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PSY240 Lecture 5

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Department
Psychology
Course
PSY240H1
Professor
M.Mc Kay
Semester
Summer

Description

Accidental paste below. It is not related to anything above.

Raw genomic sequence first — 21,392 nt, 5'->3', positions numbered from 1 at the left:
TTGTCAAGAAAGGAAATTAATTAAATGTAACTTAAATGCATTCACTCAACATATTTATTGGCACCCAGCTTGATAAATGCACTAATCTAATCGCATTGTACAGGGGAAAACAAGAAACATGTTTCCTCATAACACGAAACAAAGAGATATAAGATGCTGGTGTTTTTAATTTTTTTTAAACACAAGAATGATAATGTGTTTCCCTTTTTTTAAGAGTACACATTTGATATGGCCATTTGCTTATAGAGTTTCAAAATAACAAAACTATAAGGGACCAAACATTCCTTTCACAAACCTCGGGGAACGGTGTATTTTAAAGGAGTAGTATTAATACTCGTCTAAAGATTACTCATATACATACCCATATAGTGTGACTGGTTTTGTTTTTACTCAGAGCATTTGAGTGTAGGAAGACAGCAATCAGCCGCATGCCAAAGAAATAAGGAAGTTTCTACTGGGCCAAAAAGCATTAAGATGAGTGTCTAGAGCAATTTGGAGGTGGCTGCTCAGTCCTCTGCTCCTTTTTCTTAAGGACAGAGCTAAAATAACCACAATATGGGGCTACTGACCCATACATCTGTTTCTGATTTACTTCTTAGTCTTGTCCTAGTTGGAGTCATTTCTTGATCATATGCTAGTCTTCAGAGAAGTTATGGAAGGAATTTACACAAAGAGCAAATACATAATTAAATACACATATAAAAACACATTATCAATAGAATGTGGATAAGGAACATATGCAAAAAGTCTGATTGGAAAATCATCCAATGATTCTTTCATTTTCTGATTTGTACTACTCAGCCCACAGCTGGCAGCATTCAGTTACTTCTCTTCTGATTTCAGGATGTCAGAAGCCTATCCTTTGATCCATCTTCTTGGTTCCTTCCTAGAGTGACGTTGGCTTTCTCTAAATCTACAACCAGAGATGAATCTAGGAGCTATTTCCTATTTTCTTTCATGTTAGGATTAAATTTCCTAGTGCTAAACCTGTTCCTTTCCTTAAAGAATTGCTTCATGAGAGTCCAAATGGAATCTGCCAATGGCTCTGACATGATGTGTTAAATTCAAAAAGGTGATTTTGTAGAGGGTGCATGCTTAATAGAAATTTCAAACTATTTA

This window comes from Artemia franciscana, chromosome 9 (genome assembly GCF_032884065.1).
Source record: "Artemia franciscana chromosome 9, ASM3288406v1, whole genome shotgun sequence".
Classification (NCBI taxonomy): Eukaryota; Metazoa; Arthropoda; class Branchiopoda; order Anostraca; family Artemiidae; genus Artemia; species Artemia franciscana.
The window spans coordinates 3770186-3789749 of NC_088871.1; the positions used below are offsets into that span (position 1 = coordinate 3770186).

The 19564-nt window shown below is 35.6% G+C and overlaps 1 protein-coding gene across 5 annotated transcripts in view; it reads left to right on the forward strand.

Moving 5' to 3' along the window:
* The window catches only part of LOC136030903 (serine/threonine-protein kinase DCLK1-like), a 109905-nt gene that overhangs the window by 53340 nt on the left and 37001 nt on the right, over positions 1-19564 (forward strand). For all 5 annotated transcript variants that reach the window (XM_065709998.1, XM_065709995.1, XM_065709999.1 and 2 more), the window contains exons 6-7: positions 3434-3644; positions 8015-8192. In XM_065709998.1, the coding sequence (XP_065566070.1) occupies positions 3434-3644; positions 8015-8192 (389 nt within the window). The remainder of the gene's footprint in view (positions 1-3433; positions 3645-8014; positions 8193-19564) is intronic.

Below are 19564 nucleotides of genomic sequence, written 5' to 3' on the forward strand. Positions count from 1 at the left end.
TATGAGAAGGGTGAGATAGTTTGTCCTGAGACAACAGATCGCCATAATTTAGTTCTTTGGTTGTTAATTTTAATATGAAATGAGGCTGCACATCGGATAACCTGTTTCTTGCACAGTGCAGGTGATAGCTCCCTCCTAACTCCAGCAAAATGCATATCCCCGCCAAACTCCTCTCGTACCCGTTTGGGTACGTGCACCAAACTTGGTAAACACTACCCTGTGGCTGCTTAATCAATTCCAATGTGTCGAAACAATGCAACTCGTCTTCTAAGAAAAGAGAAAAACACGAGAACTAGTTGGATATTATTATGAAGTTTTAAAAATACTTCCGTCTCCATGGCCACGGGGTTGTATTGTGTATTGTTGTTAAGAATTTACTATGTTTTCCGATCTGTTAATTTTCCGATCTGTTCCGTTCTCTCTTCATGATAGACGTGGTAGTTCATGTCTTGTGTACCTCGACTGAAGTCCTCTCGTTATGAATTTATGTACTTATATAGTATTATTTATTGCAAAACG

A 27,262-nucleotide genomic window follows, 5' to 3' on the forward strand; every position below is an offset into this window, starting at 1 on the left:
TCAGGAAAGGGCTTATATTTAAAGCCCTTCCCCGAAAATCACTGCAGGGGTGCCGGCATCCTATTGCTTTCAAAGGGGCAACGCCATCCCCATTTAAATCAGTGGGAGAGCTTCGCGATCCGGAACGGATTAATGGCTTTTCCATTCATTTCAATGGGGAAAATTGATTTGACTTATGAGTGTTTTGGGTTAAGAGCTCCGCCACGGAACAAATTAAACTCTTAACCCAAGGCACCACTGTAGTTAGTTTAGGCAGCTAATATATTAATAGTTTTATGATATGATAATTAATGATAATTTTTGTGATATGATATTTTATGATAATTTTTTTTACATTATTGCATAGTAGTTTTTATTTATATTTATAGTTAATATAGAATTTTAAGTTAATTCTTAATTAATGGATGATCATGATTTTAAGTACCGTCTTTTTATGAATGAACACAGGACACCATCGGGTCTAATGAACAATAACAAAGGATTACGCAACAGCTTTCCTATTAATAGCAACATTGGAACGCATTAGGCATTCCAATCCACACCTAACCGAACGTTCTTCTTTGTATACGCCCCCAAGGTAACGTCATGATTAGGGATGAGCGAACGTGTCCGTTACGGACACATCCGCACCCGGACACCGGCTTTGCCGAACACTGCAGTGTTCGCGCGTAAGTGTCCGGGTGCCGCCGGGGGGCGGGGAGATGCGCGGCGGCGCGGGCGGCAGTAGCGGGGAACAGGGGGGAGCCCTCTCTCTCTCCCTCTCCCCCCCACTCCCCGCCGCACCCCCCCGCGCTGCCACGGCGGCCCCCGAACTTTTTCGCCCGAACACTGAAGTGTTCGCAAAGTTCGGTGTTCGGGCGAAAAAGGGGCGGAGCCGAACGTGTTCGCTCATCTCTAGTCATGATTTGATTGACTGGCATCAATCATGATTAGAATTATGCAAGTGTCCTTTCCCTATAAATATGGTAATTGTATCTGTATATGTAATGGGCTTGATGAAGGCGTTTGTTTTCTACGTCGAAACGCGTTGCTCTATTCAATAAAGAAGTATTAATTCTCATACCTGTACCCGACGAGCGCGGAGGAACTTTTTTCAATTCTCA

PSY240 Lecture 5 June 4: Schizophrenia & Psychotic Disorders (Chapter 11) Prevalence In Canada, 0.5-2% of the population has been diagnosed with a schizophrenia-spectrum disorder Age of onset: Males late teens or early 20s Women late 20s, early 30s Is it more common in men than women? Some say there are differences in the way gender progresses in different genders. o Some say women have better premorbid functioning possibly due to later age of onset, and so they show fewer cognitive deficits than men. Schizophrenia may be relatively culture free, however, in that worldwide prevalence appears to be uniformly around 1% It has become one of the most stigmatized psychological disorders, and people have become experts at hiding away loved ones with this disorder Diagram of where schizophrenic individuals may be living E. Fuller Torrey has become advocate of familiar support for individuals with schizophrenia. He promotes having SAFE attitude: sense of humour, acceptance of illness, family balance, expectations that are realistic. Schizophrenia: a psychotic disorder The most striking characteristic of schizophrenia is psychosis: the inability to tell difference between what is real and what is unreal Psychosis may manifest in many different ways; common feature is a break from reality Hallucinations and delusions DSM recognizes a number of psychotic disorders other than schizophrenia (e.g., delusional disorder, brief psychotic disorder) Schizophrenia exacts heavy costs: more than 90% of people with schizophrenia seek treatment in mental health/general facility in any given year Most people develop schizophrenia in late teens, early adult years o The disorder strikes, preventing them to contributing their unique talents to society. People with schizophrenia may need continual services, and need them for the rest of their life. Positive vs. negative symptoms Positive symptom: excess or distortion in normal repertoire of behaviour (these are things like hallucinations, delusions) Negative symptoms: absence or deficit of behaviours normally present Positive or Type I Symptoms Delusions (these are strongly held beliefs) Hallucinations (auditory, visual, tactile, or somatic) Disorganized thought and speech (e.g. word salad) Disorganized or catatonic behaviour (e.g., disheveled appearance, inappropriate clothing, agitated, repetitive behaviours) 42 1. Delusions: ideas than individual believes are true, but are highly unlikely and often impossible. Self-deceptions different from delusions: they are not completely implausible (delusions often are); people harbouring self-deceptions may think about these beliefs occasionally (people with delusions tend to be preoccupied with them and try to look for evidence to support them); people holding self- deceptions typically acknowledge that their beliefs may be wrong (people with delusions are highly resistant to arguments/compelling facts). Persecutory being watched, conspired against by others. This is most common/ Reference random events directed at oneself (e.g. newspaper articles interpreted to be about them). Sometimes reference delusions are part of grandiose belief system in which all events are meaningful to believer. Grandiose one has great powers/abilities, or famous Being controlled thoughts/feelings/behaviour controlled by external force Thought broadcasting thoughts being broadcast so others can hear Thought insertion person or object inserting thoughts into ones head Thought withdrawal thoughts being removed from ones head Guilt or sin one has committed terrible act, responsible for terrible event Somatic ones appearance or part of body is diseased or altered 2. Hallucinations Unreal perceptual experiences o Auditory hear things others cant hear (this is the most common hallucination, and can take form of someone/group of people talking to individual, etc.) o Visual see things others cant see while awake, often accompanied by auditory hallucinations o Tactile feel things outside body (e.g. bugs crawling on ones back) o Somatic feel things inside body 3. Disorganized thought and speech Formal thought disorder: disorganized thinking of people with schizophrenia Loose associations/derailment move from one topic to an unrelated one with little coherent transition Word salad speech so disorganized, incoherent to listener Neologisms made up words that only make sense to speaker Clangs associations between words made up based on sound. E.g. Dog is Spog Perseverations repeating some word or saying over and over again People with schizophrenia show deficits in smooth pursuit eye movement: when they are asked to keep their head still and track a movement, they have greater difficult doing this than people without schizophrenia. They also show deficits in working memory making it difficult for them to suppress unwanted/irrelevant information or to pay attention to relevant information 4. Disorganized or catatonic behaviour Behaviour that is highly predictable, bizarre or shows complete lack of responsiveness for long periods of time Catatonia complete lack of responsiveness to outside world Disorganized examples: o Untriggered agitation (shouting, swearing, pacing) o Disheveled and dirt inappropriately dressed for weather Catatonic examples: o Holding strange poses for hours; o Catatonic excitement wild agitation, no response, difficult to subdue, may be infused with angry outbursts; may reveal nature of hallucinations/delusions 43Negative or type II symptoms (deficits in behaviour) * People with negative symptoms are have lower educational attainments, less success in holding jobs, poorer performance on cognitive tasks, poorer prognosis, less responsive to medication. 1. Affective flattening (or blunted affect) severe reduction or complete absence of affective (emotional) responses to the environment (doesnt mean they dont feel just lack of expression of the emotions). Persons face may remain immobile, body language may be unresponsive to what is occurring in environment, may speak in monotone. 2. Alogia severe reduction or absence of speech. May not initiate speech with others, when asked questions may only give brief, empty replies. This presumably reflects lack of thinking or might reflect lack of motivation to speak. 3. Avolition inability to persist at common, goal-oriented tasks. Person has trouble completing tasks, is disorganized and careless, apparently completely unmotivated. Other symptoms of schizophrenia Inappropriate affect laughing at sad things, crying at happy things Anhedonia loss of interest in and across all realms of life. They lose ability to experience emotion, no matter what happens dont feel happy or sad. This emotional void itself can be miserable. Impaired social skills more often caused by negative symptoms. Difficultly maintaining relationships, holding conversation, holding job. The difficulties in social skills may be due more to negative symptoms than positive symptoms. Video Small genetic component: if parents have schizophrenia, you have 10% chance of havi